In recent years, however, the Reform Baptist movement has weakened and split. With many of its key figures imprisoned or growing old and dying, leadership has fallen on less-experienced shoulders. Georgi Vins, one of the dynamos of the movement, was deported in 1979. Another, Gennadi Kriuchkov, has been in hiding for years, but still manages to direct much of the movement.

After the government expanded its provision for independent registration, some dissident Pentecostals and Reform Baptists (including Vins’s church in Kiev) signed up. Although some later deregistered in objection to certain reporting requirements, independent registration seems to be gaining momentum with an estimated 300 congregations in the fold and numerous applications pending.

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A large number of separatist believers and pastors were among the multitudes of mostly German-speaking Russians who emigrated in the late 1970s and early 1980s. Major quarrels and a split developed among the thousands who settled in West Germany, affecting loyalties of those who remained in the USSR.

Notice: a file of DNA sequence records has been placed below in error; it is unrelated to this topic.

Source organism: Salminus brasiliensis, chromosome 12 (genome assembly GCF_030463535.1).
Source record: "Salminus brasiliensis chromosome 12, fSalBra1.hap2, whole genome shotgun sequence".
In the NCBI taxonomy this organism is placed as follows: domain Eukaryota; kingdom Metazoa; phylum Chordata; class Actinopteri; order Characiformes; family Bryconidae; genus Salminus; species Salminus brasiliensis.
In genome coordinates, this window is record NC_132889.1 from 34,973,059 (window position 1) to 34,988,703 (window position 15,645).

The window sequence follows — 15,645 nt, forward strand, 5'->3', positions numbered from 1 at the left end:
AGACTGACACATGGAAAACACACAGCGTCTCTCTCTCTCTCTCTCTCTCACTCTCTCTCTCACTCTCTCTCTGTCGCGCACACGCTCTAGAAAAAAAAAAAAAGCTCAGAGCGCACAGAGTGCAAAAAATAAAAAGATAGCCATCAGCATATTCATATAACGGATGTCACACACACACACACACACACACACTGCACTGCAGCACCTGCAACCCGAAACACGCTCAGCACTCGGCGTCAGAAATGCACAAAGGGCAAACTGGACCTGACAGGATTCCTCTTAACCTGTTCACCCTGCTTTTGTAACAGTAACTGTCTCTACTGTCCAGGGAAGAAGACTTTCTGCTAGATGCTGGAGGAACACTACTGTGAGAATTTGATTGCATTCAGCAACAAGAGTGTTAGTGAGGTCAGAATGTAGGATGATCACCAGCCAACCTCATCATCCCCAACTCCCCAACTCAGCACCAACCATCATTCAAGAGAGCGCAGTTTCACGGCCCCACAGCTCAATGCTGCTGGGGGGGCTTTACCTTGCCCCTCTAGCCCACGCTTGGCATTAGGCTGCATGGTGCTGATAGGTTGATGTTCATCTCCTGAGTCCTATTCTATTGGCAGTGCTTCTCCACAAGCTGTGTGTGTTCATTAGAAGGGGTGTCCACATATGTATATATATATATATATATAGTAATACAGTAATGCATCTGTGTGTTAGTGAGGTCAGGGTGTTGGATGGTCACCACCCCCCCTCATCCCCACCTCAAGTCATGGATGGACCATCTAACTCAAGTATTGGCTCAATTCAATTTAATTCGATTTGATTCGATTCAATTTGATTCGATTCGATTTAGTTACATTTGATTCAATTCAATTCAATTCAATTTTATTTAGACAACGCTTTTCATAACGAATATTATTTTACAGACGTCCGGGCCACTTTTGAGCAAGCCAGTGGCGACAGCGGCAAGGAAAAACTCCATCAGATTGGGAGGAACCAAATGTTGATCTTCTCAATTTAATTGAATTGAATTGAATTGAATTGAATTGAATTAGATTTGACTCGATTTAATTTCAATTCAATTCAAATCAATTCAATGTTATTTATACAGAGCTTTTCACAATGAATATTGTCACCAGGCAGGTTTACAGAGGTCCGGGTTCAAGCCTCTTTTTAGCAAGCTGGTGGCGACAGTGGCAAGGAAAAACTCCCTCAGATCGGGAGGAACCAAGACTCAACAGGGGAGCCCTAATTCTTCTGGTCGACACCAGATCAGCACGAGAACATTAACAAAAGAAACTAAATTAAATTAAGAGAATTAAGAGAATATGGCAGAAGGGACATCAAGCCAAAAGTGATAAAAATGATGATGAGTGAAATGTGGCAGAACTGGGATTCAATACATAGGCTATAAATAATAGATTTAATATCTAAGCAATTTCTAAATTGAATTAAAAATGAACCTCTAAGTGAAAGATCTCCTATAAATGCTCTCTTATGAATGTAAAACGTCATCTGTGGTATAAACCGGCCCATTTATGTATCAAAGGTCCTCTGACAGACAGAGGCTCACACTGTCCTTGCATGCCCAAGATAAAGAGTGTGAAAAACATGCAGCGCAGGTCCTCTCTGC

In West Germany, the Baptist immigrants had a difficult time adjusting to their new freedoms and especially to the complex, materialistic-oriented culture. The Baptist churches in West Germany were not as “alive” as the ones they left behind, they felt, and the members were not as committed.

Only two of the nearly 30 congregations formed by Soviet immigrants have become officially aligned with the West German Baptist organization. Ten of the congregations, whose leaders have roots in the AUCECB, have decided to pursue only fraternal relations with the West Germans. One of their best-known leaders is Johann Martens, pastor of a large church near Hannover.

Reform Baptists in West Germany organized their own denomination this year, the Evangelical Baptist Brethren Churches. It is closely identified with Vins, now based in Indiana. One of its primary ministries is providing support and Christian literature to Reform Baptists in the Soviet Union.

Meanwhile, evangelism is emerging as a prime concern of Soviet evangelicals. During his September visit, Graham voiced the sentiment of many of his Soviet brothers and sisters. Said the evangelist: “[I would] like everyone in the USSR to follow Jesus Christ, to have faith in God.”

EDWARD E. PLOWMANin the Soviet Union